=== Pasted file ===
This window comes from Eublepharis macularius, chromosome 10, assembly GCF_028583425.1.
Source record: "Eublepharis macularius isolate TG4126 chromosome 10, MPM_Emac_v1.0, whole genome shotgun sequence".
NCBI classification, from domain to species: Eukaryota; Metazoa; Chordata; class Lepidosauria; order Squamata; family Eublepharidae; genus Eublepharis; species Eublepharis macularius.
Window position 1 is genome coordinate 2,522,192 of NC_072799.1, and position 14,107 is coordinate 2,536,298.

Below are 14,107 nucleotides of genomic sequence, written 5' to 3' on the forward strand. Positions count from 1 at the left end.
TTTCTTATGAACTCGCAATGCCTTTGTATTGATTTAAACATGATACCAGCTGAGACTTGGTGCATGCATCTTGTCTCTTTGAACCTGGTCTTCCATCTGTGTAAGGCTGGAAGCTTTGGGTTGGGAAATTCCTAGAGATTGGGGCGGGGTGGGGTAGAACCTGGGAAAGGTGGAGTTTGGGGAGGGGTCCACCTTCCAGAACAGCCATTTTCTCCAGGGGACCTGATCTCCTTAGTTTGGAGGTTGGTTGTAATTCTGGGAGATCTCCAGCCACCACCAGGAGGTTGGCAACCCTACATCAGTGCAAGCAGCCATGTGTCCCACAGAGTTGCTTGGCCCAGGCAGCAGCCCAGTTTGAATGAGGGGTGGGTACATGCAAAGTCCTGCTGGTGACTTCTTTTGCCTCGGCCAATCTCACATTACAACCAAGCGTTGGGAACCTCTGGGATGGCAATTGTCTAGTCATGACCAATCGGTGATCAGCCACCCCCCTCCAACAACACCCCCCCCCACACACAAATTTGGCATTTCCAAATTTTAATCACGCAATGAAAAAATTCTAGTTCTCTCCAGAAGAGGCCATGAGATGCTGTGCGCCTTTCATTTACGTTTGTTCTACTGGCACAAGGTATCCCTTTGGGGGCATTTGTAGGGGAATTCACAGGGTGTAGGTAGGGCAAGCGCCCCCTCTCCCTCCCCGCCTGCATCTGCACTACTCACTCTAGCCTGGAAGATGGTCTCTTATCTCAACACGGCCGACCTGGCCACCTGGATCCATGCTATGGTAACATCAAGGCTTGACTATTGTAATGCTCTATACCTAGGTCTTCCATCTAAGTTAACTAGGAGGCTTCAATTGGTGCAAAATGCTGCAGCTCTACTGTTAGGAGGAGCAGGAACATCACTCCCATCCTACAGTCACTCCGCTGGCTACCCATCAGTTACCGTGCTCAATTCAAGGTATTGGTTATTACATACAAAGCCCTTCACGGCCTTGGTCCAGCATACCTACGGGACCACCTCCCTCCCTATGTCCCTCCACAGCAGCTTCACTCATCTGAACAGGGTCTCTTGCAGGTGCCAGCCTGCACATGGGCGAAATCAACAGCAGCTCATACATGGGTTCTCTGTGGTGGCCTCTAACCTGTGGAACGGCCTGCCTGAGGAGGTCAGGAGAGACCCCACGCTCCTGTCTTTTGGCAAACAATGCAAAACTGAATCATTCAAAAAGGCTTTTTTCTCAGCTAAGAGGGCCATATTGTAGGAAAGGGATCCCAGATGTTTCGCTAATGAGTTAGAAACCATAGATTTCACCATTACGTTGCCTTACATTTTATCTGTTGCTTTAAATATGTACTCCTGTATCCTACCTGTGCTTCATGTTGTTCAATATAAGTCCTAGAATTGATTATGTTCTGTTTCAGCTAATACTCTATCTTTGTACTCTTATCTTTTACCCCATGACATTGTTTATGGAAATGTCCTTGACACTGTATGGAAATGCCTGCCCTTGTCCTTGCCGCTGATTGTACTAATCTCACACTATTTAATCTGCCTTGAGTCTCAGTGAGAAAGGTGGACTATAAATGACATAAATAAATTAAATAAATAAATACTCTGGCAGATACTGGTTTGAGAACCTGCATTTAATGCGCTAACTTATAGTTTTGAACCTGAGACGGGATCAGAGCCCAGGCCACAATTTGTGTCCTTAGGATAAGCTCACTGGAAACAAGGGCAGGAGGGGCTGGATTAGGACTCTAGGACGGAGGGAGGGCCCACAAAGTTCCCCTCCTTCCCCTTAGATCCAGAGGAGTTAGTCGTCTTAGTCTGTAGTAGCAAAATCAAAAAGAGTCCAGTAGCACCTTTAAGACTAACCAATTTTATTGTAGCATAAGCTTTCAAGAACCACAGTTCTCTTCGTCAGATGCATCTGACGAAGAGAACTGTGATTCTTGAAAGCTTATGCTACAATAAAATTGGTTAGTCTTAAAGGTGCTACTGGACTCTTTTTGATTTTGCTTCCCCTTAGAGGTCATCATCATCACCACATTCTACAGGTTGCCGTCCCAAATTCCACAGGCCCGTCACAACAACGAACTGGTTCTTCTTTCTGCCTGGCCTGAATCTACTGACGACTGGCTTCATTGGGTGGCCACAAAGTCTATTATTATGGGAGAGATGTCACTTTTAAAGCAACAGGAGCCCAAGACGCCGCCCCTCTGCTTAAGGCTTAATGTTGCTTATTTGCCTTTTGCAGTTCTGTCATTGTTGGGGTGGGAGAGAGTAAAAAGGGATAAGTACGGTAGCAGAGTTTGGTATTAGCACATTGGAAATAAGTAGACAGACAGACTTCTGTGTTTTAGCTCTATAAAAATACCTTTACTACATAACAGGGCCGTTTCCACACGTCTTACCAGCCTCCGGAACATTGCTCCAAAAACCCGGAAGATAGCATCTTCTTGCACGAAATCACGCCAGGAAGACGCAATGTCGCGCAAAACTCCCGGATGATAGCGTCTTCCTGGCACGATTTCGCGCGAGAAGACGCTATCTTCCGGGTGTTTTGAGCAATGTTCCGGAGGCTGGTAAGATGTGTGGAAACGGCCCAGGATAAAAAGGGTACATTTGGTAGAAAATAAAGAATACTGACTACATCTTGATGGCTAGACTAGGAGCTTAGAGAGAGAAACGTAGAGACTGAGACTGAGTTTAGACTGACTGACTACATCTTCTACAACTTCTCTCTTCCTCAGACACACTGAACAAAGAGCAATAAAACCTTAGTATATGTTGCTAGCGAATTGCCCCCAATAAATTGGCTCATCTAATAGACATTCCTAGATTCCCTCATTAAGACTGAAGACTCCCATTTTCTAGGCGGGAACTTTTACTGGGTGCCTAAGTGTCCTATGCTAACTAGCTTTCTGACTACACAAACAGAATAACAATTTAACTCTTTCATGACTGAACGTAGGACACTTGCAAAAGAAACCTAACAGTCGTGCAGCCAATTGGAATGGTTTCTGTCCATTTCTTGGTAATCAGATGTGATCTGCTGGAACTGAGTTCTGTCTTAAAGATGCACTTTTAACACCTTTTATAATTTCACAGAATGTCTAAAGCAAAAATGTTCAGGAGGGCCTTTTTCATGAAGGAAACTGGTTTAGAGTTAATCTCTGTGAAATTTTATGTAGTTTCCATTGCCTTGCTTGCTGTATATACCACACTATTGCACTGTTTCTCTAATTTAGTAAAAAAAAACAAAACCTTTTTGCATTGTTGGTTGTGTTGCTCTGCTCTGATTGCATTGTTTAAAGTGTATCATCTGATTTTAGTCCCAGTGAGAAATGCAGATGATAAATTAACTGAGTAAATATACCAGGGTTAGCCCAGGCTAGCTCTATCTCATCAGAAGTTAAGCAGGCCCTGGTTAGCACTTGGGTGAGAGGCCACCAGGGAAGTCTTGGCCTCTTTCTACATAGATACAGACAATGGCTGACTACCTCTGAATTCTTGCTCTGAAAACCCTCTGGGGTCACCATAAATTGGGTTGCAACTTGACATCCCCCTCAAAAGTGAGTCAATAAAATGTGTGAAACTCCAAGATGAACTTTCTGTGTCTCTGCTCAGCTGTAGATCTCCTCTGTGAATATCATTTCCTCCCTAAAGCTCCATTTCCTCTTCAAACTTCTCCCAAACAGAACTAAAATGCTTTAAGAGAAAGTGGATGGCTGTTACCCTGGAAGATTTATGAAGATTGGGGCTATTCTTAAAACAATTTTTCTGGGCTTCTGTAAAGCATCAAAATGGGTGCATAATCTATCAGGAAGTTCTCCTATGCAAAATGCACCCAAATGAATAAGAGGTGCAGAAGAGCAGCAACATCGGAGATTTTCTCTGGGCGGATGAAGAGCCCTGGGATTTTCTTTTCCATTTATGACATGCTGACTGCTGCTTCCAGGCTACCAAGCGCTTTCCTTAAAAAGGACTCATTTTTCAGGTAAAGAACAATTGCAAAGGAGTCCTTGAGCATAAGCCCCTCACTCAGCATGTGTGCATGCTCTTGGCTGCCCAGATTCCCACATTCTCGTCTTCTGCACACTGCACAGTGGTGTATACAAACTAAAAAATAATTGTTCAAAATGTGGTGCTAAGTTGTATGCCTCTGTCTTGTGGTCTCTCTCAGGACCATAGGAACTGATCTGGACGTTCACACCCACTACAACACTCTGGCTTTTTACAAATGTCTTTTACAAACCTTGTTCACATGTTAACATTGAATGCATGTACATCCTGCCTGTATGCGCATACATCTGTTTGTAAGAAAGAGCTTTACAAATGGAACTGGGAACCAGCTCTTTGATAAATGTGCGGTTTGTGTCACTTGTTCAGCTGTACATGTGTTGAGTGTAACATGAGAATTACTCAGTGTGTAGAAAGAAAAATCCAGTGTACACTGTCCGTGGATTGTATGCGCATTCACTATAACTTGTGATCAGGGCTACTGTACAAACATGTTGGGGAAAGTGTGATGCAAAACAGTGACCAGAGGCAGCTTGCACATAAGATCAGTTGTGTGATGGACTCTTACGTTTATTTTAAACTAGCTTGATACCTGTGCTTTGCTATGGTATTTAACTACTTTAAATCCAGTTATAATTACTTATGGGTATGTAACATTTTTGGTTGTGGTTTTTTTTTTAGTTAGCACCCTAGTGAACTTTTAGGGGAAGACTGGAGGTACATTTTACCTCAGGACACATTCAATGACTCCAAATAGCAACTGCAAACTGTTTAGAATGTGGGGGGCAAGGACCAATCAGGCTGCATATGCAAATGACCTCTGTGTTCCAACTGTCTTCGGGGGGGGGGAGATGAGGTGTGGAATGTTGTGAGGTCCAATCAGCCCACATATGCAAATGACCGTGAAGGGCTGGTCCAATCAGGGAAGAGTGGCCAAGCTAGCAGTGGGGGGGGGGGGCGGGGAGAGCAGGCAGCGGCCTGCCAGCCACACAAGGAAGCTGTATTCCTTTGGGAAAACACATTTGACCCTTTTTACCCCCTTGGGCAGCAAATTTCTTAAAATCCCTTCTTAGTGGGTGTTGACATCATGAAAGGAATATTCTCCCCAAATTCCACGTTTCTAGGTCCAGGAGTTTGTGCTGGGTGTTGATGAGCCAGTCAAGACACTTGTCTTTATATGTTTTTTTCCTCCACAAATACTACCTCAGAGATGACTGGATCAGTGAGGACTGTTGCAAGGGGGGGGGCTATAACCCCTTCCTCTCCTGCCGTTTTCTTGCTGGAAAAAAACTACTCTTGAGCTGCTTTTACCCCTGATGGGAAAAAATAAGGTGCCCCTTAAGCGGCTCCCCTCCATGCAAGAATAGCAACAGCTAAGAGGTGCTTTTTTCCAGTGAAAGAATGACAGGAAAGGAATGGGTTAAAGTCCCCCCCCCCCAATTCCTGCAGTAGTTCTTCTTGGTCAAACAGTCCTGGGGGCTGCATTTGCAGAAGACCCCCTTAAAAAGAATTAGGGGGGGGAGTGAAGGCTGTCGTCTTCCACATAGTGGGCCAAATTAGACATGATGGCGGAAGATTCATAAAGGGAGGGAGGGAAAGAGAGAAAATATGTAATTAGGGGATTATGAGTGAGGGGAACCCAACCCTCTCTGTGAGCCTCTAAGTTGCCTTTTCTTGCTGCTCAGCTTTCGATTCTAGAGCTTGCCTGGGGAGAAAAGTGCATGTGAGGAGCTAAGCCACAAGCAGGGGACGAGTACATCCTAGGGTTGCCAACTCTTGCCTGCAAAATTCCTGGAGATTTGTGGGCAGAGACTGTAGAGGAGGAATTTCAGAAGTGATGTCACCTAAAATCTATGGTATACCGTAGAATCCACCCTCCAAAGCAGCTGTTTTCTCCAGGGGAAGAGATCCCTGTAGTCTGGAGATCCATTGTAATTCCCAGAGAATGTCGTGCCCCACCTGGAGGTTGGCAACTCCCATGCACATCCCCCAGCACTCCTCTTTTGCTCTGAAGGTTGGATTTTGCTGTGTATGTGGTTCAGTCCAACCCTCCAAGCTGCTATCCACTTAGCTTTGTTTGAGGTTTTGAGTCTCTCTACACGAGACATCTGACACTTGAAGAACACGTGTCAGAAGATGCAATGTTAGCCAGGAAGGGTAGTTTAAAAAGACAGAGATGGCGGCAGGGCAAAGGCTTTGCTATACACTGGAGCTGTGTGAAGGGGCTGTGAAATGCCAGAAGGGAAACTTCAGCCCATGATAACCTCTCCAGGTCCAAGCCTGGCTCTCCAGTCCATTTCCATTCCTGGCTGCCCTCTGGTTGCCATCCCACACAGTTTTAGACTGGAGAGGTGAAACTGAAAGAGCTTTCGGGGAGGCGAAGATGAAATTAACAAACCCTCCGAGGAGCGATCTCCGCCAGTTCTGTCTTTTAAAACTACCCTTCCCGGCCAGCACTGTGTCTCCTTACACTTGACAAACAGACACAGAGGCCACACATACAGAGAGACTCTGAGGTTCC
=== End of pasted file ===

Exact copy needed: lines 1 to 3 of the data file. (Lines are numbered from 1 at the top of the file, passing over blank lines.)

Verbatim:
This window comes from Eublepharis macularius, chromosome 10, assembly GCF_028583425.1.
Source record: "Eublepharis macularius isolate TG4126 chromosome 10, MPM_Emac_v1.0, whole genome shotgun sequence".
NCBI classification, from domain to species: Eukaryota; Metazoa; Chordata; class Lepidosauria; order Squamata; family Eublepharidae; genus Eublepharis; species Eublepharis macularius.